Universally admired

No matter how popular you become, there will always be people at the ready to criticise. Some imagine being liked by all, but no matter how hard you try to be pleasant to everyone there will always be dissenters. This aspiration of being loved by all is soon dampened by the unexpected stream of negative comments that roll in as your notoriety radiates. It is naïve to not count on some disgruntlement given that the more people know of you, the more chance that you will be exposed to a wider set of views. If we all liked the same thing, then you could in theory be universally applauded. However, that is not the case and there will be many that are more than willing to home in on all of what they regard as your negative attributes. Popularity and respect are not the same. We can admire what people can do without joining the mob in gravitating towards them because of a hidden vogue factor.

The bond between us and other animals can replace the human connection for many at times. Pets can bring joy and happiness for sure and do form a big part of people’ lives. Many take heart in the non-judgemental companionship that exists with animals in their care. This doesn’t discount an important need of the majority to be able to fit in within society though.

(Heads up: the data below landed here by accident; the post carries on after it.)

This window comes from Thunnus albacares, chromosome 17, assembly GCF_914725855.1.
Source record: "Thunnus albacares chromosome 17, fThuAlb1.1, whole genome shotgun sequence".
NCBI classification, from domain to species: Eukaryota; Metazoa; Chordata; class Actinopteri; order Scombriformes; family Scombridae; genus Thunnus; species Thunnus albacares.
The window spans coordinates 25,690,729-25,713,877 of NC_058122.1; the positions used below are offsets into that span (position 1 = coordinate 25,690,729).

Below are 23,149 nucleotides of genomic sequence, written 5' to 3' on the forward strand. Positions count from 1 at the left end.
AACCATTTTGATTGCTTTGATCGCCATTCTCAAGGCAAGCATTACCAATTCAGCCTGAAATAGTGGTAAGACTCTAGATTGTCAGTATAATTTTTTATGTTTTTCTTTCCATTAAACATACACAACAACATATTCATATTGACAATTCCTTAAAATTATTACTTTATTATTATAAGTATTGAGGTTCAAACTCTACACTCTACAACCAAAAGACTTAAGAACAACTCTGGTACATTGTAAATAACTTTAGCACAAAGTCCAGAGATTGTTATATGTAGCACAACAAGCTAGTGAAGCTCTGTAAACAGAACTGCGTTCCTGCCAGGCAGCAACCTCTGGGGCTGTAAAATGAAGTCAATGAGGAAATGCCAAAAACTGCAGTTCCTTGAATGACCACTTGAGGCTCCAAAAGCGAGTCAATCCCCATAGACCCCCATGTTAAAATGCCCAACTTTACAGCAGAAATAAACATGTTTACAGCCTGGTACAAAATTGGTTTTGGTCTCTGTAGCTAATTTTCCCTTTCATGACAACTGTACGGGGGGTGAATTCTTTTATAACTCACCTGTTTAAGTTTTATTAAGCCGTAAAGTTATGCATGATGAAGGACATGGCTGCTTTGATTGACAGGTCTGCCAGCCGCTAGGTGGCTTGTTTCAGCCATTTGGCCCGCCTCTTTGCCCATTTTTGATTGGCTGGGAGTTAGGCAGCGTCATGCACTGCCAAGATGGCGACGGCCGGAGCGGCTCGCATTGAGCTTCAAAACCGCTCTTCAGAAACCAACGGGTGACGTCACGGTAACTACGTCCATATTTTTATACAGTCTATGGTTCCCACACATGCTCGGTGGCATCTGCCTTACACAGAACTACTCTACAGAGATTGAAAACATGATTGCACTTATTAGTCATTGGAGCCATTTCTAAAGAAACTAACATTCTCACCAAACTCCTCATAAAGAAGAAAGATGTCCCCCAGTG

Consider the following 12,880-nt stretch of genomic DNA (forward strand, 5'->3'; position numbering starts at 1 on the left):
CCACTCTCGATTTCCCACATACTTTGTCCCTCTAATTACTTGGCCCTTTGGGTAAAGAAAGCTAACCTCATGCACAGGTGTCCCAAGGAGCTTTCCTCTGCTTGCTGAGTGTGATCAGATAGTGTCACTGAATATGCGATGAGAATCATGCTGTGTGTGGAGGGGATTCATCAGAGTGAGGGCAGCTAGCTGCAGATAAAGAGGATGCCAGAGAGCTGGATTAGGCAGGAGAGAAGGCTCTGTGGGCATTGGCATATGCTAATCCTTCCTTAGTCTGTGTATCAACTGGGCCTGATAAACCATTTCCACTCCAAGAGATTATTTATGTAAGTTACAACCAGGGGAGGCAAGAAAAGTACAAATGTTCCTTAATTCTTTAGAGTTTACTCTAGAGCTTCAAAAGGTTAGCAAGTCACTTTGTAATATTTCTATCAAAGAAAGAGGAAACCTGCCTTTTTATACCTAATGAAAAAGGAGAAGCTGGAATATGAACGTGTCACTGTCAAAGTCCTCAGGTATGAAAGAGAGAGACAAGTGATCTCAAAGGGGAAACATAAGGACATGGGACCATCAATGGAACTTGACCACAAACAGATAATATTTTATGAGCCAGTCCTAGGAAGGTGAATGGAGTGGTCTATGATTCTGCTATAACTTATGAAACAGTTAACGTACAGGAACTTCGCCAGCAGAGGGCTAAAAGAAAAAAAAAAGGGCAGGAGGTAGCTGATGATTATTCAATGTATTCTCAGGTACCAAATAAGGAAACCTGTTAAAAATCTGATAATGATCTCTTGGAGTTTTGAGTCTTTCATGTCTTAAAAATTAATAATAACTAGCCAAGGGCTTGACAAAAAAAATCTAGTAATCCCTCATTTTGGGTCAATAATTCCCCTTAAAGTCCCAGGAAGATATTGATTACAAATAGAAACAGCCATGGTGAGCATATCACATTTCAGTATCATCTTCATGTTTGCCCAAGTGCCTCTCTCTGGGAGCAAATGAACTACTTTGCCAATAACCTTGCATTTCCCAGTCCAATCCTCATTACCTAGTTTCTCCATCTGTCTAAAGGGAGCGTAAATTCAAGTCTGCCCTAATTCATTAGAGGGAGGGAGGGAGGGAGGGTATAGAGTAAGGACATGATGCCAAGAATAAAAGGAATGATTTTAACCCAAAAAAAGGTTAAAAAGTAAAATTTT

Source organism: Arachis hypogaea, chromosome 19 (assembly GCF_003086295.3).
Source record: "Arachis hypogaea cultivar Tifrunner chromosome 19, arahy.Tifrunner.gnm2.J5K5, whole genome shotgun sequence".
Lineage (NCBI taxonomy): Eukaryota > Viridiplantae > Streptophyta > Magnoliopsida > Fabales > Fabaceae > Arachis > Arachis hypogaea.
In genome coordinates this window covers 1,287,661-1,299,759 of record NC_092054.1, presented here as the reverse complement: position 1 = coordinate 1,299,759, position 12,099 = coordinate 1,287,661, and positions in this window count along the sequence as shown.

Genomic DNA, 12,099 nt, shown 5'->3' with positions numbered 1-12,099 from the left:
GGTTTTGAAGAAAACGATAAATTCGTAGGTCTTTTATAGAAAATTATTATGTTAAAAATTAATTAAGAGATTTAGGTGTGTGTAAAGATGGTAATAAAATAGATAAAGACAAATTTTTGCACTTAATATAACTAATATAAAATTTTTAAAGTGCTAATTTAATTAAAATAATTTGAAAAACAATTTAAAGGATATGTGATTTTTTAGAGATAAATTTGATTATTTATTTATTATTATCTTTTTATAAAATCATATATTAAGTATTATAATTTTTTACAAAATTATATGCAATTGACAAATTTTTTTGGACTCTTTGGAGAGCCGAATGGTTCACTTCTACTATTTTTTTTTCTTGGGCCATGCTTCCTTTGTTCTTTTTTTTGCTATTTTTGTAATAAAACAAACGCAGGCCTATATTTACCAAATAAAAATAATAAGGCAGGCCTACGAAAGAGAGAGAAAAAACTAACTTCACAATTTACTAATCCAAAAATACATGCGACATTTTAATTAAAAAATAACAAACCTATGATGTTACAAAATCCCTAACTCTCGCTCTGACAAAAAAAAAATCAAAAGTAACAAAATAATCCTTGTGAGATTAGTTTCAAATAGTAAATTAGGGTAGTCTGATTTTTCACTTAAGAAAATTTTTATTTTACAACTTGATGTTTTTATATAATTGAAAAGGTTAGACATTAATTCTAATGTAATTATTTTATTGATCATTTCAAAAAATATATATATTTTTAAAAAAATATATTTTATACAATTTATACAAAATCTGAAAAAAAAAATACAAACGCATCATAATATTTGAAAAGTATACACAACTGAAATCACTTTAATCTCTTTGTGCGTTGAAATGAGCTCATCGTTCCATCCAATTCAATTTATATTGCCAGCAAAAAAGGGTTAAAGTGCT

For all the love of a specialised field the human element triumphs. We may seek out those that enjoy bird watching and travel around with our binoculars and cameras taking note of what we see. In principle we go for the birds, but it is discussions about what we have seen and noticed with others that has as much impact. We learn the tricks of the trade and swap notes. In so much of life it is not always the thing itself, but the human element that is the draw.

When I come across these people at the fore and see how entertaining they can be, I ask myself what is involved in being like that. I know it is a case of being accommodating, laughing at other people’s jokes, showing a reasonable degree of interest in what others are doing without prejudicial comments. It can be about providing affirmation, adding to what the other is saying rather than being frequently contrary and difficult. It is also essential to be involving to all; being inclusive to all those standing there with glances, occasional winks to acknowledge the presence of everyone. Speaking about our own circumstances with clarity, passion without over exuberance. None of which is easy to elucidate, but better understood through careful observation of those that manage it well. You may watch them and see that they are accessible to a fair degree, but will wander off and mingle to avoid over playing it and unconsciously leave people wanting more. Adaptability is key once again, it is relevant in popularity as it is in so many other areas of life. You need to be able to switch from being serious some of the time to using comical and cheerful banter depending upon the people you are with. Some people are really not interested in downbeat conversations, whereas others want more absorbing discourse.